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Israeli minister rules out flotilla apology to Turkey

July 21, 2011 7:58 P.M. (Updated: July 23, 2011 2:18 P.M.)
JERUSALEM (AFP) -- Israel will not "take responsibility" for the deaths of nine Turkish nationals by apologizing to Ankara over its botched 2010 raid on a ferry heading for Gaza, a senior cabinet minister said on Thursday.

"We are not ready to apologize, as apologizing is taking responsibility," Strategic Affairs Minister Moshe Yaalon told reporters in Jerusalem.

"There is no room in my mind for any kind of apology that means taking responsibility," he said of the pre-dawn raid on a six-vessel flotilla that attempted to sail to Gaza in May 2010 in a bid to break Israel's naval embargo.

Yaalon's comments come after several failed attempts by Israel and Turkey to patch up ties that frayed almost to breaking point after commandos stormed the Turkish-owned Mavi Marmara ferry that was leading the flotilla.

He said Turkish representatives continued to insist that relations could only be restored if Israel apologized for the raid, compensated the families of those killed and the injured, and lifted its blockade on the Gaza Strip.

"We tried very hard to bridge the gap ... (but) as long as they insist on this position I can't see any agreement between the two sides," he said.

"We are ready to regret the loss of lives, we are ready to create a kind of humanitarian voluntary fund," he said, explaining that if such a fund were set up by Ankara, Israel would be prepared to pay money into it.

But he said there would be no official apology nor direct compensation offered to the families of those killed and the injured.

"A voluntary fund is acceptable, but compensation ... means that you are responsible."

Israeli Foreign Minister Avigdor Lieberman has repeatedly said the Jewish state will not apologize for the raid, although privately officials acknowledge that upgrading relations with Ankara would be desirable.

Media reports suggest there is increasing pressure on both sides for a final agreement that would restore once-strong ties between the two countries.

In an interview with Israel's Haaretz newspaper, a senior adviser to Turkish premier Recep Erdogan reportedly said Ankara was looking for a full restoration of ties and was "sorry about what happened."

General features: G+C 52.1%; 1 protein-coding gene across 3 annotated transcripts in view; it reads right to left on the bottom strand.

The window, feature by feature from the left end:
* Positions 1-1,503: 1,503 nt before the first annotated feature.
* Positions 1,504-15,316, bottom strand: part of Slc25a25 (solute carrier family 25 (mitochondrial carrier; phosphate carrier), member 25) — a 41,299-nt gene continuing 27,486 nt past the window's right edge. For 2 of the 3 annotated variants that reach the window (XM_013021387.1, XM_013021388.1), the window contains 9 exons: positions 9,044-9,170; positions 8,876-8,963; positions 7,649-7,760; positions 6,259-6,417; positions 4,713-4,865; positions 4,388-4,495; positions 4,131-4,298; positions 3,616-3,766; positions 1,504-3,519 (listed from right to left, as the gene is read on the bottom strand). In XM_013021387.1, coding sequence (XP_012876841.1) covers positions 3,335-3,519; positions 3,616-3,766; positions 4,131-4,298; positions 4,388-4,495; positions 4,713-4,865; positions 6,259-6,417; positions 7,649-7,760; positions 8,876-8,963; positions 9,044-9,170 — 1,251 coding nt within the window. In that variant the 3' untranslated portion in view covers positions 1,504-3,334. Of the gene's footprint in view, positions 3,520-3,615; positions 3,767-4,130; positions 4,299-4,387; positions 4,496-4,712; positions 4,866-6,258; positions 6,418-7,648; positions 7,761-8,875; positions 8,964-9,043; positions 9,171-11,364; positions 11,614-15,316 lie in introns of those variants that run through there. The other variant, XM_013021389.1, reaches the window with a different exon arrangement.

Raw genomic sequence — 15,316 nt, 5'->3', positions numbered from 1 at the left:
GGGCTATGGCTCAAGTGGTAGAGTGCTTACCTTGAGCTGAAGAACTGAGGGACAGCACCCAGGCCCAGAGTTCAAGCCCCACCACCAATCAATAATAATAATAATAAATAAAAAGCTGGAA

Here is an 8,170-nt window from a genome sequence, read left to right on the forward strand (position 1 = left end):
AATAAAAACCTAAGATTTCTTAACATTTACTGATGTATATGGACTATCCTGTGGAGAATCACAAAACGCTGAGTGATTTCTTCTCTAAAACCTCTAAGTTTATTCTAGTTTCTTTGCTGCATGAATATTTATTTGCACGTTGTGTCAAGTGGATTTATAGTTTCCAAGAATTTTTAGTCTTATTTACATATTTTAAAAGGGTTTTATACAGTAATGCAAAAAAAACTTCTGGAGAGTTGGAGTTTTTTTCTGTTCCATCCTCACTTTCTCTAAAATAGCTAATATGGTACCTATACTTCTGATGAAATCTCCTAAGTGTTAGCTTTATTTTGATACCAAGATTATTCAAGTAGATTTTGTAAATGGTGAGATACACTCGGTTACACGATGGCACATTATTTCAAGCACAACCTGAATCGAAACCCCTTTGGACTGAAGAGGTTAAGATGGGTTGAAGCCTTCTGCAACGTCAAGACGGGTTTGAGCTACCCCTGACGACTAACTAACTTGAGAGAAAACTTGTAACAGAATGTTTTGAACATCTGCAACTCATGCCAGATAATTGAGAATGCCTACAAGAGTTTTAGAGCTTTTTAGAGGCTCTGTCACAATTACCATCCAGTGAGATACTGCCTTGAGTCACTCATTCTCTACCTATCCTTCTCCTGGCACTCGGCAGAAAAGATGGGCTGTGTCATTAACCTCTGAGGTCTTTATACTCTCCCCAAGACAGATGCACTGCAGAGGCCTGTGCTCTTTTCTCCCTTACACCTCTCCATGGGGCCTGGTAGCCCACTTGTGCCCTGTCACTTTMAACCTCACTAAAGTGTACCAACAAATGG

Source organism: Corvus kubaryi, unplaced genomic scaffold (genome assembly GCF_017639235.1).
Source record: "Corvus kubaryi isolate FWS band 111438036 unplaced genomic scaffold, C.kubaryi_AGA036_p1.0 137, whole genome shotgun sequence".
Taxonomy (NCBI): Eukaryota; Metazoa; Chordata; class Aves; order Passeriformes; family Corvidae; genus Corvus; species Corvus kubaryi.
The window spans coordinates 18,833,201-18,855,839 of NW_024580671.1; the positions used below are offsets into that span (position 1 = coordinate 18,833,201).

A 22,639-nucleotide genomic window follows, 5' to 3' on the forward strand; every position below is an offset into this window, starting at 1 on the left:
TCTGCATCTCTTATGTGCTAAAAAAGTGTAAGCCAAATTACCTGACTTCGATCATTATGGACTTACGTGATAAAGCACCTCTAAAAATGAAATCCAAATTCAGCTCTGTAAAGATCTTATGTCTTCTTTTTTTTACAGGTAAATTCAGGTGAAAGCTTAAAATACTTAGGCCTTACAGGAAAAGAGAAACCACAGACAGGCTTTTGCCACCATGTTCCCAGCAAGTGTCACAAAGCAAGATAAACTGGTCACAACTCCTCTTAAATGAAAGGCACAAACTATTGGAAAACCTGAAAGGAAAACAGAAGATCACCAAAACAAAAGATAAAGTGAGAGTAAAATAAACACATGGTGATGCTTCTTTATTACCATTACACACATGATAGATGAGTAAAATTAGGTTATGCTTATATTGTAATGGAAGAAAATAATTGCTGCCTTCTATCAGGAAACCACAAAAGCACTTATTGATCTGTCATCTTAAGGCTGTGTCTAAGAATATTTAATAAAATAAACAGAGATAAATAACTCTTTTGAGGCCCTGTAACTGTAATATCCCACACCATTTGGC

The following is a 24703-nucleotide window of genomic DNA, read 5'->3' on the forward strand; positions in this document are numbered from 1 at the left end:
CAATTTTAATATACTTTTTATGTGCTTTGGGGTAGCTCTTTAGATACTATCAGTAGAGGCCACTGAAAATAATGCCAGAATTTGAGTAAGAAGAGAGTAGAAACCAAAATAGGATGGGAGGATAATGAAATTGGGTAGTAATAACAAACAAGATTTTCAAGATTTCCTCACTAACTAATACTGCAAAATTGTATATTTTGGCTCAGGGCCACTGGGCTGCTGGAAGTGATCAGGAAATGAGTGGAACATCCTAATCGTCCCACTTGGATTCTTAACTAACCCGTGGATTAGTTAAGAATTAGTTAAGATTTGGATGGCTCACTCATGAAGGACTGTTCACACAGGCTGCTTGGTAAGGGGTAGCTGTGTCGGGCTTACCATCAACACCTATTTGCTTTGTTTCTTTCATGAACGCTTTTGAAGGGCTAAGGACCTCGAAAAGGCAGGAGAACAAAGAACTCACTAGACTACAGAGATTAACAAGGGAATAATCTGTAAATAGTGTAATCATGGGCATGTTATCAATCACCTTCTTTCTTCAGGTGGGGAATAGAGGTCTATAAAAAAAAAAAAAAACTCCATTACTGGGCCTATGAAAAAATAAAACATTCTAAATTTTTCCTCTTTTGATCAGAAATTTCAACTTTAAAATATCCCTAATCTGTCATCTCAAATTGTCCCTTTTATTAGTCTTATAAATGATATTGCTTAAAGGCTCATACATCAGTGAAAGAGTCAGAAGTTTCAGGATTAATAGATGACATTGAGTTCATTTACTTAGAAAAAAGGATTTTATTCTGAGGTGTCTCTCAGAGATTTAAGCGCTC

"We greatly value our relations with Israel and are not thrilled with their deterioration," Ibrahim Kalin told the newspaper.

"Friends apologize for mistakes. We are sorry about what happened; we didn't intend to sever relations with Israel, which were excellent."

However, Kalin later said Haaretz had misquoted him.

"What we are saying in short is this: there will be no improvement in Turkish-Israeli ties as long as Turkey's well-known demands are not met," Kalin said.

"The improvement of ties depends on meeting Turkey's demands but the Haaretz newspaper has presented this in a different manner. They have carried their own statements as quotes by me," he said.

In a separate article published on its website, Haaretz said Israeli Attorney General Yehuda Weinstein had advised Prime Minister Benjamin Netanyahu to apologize to Turkey in a bid to head off lawsuits against the soldiers who raided the Mavi Marmara.

According to the website, Weinstein proposed Israel apologize for operational mistakes and misuse of force, rather than for attacking the flotilla and that in return, Turkey would agree to block any lawsuits against Israeli soldiers.

But Yaalon said such an agreement with Turkey would not prevent activists in other countries from filing similar suits and said he did not believe Ankara was looking to restore ties with Israel.

"The Turkish government initiated this deterioration as part of a new policy to look to the East rather than to the West," he said.

"I'm not sure that even an agreement between us and Turkey is going to change the Turkish policy towards Israel."

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